The house my parents lived in, where I spent most of my child hood, had some kind of wild apple trees strewn about the fence lines. They were larger than crab apples, and sweeter, but smaller and more tart than macintosh's. They also had two large pear trees.
I grew up gathering apples, picking wind falls off the ground, and always with that sweet smell in the air in the spring. Moving here we were blessed with pin cherries, choke cherries, and elderberries. No apples, no pears. The weather's pretty extreme for them. But I am an apple kind of girl, and so we set about beginning our little apple orchard. With no idea of what we were doing.
Those first trees, and the two pear trees that followed the following year, are all but dead. They were grafted trees, different varieties on some sort of root stalk. The root stalks have survived our harsh winters, but the grafts all died.
I've since done some research, pertaining to our weather, growing season, growing zone, and apples. It is possible, but expensive, to buy trees that should survive here. If I can find them.
I came across a web site that explained how to start apple trees from seed. I've been burying apple seeds my whole life, but I've never seen an apple tree appear. This method, simple, with noticeable results. I gave it a try.
Keep your apple seeds in the fridge or freezer for several months. They need to experience the cold. Then, in February or March, put them in a ziploc bag with a little moist moss, paper towel, egg carton. Like starting seeds in grade school science class, when you wanted to see the root. And put them back in the fridge. Or the basement. Or the cold room... Some place cool and dark. Ignore until spring.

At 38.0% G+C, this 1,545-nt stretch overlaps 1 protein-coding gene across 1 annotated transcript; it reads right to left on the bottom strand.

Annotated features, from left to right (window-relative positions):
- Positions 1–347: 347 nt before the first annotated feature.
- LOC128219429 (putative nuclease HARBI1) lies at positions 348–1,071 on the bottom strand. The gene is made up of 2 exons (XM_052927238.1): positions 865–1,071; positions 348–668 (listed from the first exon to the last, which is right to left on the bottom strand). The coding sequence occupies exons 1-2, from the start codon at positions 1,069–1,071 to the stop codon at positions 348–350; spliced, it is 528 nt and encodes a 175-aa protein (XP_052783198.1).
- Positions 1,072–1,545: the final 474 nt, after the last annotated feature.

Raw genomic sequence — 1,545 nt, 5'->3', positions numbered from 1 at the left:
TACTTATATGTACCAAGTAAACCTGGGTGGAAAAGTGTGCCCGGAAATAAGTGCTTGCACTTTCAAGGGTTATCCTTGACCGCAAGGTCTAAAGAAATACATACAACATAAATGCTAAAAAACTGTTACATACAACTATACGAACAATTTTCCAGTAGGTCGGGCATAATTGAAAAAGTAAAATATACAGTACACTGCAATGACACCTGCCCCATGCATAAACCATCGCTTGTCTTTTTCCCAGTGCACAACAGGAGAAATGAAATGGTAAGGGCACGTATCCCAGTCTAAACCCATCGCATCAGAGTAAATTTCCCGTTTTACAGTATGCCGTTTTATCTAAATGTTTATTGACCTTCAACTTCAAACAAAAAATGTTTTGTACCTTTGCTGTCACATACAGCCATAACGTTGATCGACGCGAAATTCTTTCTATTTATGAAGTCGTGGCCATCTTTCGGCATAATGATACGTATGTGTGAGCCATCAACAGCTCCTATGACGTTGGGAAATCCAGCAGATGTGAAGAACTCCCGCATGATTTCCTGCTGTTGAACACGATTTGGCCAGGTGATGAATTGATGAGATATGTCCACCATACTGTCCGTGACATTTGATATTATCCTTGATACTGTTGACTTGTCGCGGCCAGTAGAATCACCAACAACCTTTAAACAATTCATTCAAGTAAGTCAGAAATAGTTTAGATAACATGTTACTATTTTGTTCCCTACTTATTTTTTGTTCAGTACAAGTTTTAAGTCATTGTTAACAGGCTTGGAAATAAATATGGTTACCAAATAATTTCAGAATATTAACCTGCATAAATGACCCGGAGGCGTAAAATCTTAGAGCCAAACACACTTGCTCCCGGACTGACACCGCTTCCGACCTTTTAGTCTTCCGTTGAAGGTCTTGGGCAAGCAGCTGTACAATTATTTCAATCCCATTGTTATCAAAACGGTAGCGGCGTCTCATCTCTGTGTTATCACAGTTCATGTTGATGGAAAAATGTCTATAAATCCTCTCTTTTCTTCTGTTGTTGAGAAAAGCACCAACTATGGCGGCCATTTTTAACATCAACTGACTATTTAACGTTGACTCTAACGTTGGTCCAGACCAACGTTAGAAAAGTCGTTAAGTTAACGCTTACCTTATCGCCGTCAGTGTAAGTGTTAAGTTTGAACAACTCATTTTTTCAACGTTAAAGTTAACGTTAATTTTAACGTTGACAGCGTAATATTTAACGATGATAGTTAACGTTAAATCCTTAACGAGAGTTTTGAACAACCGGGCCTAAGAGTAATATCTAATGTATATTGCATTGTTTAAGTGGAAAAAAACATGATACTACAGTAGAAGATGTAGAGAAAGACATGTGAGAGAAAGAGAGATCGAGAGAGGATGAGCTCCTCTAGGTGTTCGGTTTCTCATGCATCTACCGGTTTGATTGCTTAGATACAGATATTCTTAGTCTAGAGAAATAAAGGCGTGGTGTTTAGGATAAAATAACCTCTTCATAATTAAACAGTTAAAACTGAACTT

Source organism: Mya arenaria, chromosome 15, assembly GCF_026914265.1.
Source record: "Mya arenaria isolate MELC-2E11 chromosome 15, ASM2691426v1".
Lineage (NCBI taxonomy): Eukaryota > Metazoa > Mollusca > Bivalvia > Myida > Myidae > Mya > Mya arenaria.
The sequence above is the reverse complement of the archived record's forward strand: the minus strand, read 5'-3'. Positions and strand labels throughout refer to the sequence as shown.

How easy is that? So I tried it 2 years ago, and when I checked them in the spring I had started three out of six baby apple trees.
Later, I had 'the great debate' on an email list regarding the merits of growing apple trees from seed. The apples we eat are some kind of hybrid cross pollination development, and the seeds they produce aren't 'true' to the parent. I kept my babies, the two that survived a couple of transplants, and finally transplanted them to the ground last fall. Last spring, I didn't try to make more. Who knows if, or what, those babies will ever produce.
I have goats. Goats will eat anything. Goats like a varied diet. Goats will eat the whole apple tree if they can reach it. Goats can reach baby apple trees barely poking out of the ground. They can also reach expensive nursery trees. They have attacked both.
|Oscar: Bring the camera closer, I will eat it, too.|
What to do, what to do. The dilemma. I've given it a lot of thought. I've decided to take a note from Johnny Appleseed. A thousand scraggly, crab apply, sour, small appled, large appled, red, yellow and green apples of ANY home grown variety, have got to be better than NO apple trees at all.
I've been saving seeds for quite some time, and will continue to do so. And I will plant them all. And someday, maybe, I will wake on a fine spring morning, to the sweet smell of apple blossoms in the air.